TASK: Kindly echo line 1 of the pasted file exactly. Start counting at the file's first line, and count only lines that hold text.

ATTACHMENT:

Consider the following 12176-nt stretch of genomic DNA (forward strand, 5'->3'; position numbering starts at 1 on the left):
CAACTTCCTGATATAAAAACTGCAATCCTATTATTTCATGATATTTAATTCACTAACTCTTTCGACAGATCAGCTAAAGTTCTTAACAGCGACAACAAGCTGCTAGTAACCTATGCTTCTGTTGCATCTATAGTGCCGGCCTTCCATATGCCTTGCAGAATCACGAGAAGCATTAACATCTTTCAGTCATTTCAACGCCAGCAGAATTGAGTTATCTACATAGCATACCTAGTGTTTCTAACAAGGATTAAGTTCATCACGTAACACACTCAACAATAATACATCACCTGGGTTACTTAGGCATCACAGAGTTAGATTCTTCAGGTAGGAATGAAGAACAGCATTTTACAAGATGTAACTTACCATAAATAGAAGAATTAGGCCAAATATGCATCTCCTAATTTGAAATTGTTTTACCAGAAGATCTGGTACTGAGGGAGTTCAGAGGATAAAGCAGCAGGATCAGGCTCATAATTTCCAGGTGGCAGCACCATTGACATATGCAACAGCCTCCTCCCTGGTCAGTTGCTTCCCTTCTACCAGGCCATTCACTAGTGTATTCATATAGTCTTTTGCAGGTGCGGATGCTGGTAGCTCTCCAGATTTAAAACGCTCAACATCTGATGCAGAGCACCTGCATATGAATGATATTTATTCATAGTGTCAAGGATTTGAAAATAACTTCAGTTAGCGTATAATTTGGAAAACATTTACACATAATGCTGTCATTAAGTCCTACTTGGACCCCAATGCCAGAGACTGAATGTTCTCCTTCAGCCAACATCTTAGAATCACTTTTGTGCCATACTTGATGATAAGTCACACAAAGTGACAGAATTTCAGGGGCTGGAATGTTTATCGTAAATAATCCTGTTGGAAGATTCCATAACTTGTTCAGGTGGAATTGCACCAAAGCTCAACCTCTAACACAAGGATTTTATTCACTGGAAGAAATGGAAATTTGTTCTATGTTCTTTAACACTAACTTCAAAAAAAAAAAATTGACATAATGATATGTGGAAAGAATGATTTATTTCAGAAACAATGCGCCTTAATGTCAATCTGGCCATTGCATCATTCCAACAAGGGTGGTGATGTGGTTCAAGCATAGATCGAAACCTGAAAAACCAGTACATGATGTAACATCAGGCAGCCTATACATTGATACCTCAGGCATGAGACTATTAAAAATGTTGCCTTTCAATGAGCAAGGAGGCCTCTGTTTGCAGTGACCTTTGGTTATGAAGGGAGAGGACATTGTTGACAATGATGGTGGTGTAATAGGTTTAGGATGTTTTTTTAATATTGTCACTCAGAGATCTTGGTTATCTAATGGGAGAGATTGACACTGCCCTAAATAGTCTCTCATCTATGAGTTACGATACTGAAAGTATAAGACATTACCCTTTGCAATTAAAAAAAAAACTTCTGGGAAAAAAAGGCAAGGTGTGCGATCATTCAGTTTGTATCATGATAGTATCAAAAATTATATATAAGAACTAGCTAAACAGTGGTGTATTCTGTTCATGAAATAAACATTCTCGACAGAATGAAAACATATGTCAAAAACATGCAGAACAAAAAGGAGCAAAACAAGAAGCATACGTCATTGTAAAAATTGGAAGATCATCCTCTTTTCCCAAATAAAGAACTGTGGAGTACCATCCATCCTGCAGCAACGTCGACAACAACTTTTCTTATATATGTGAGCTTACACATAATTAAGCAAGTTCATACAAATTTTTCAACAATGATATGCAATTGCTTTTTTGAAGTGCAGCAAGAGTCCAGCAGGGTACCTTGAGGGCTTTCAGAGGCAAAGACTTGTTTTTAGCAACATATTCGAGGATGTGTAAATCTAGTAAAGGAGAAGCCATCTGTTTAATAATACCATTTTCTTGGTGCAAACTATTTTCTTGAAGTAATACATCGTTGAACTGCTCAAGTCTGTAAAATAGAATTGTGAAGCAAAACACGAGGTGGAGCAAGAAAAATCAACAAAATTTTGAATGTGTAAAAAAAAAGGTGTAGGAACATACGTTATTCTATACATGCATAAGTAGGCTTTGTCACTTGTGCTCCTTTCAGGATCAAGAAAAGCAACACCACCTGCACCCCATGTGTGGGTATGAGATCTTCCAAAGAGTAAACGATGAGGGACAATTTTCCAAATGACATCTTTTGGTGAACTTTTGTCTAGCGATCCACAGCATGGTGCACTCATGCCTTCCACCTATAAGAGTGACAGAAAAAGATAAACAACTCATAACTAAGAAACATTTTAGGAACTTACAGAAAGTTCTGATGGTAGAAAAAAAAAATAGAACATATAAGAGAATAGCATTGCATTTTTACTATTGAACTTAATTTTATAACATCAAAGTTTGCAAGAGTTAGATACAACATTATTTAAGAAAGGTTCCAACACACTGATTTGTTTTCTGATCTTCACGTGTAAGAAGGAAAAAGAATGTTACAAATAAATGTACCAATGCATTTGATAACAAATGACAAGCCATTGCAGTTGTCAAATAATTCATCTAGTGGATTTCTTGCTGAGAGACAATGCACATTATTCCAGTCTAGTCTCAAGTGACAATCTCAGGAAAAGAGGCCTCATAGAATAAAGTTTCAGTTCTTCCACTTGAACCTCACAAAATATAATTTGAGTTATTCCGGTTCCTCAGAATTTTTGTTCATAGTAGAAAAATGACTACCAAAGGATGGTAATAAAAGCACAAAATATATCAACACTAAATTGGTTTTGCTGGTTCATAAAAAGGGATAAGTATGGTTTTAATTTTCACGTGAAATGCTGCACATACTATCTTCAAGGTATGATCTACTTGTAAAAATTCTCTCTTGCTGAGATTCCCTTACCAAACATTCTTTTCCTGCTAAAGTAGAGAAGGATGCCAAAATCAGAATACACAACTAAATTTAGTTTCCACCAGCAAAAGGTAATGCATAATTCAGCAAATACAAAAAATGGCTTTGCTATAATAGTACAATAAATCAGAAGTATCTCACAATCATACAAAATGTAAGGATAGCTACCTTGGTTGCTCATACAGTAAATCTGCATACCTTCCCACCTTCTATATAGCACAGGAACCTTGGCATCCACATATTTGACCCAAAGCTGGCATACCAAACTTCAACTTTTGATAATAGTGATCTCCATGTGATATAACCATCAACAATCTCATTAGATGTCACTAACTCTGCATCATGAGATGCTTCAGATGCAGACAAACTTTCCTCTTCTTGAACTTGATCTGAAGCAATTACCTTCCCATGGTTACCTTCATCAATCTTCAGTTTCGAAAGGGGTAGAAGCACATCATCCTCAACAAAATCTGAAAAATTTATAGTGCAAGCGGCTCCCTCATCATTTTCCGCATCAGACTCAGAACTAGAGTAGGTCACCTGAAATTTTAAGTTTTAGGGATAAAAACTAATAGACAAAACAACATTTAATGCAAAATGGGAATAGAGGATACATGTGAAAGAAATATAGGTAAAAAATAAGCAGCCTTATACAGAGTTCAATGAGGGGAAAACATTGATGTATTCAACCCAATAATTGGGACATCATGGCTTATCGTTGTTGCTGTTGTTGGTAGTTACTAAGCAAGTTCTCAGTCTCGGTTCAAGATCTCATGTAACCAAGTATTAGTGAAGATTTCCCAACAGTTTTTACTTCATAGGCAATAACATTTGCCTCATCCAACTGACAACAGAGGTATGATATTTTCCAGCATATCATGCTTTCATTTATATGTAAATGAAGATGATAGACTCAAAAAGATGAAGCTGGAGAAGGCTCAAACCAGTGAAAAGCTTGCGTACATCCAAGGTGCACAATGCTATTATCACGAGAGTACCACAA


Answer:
Consider the following 12176-nt stretch of genomic DNA (forward strand, 5'->3'; position numbering starts at 1 on the left):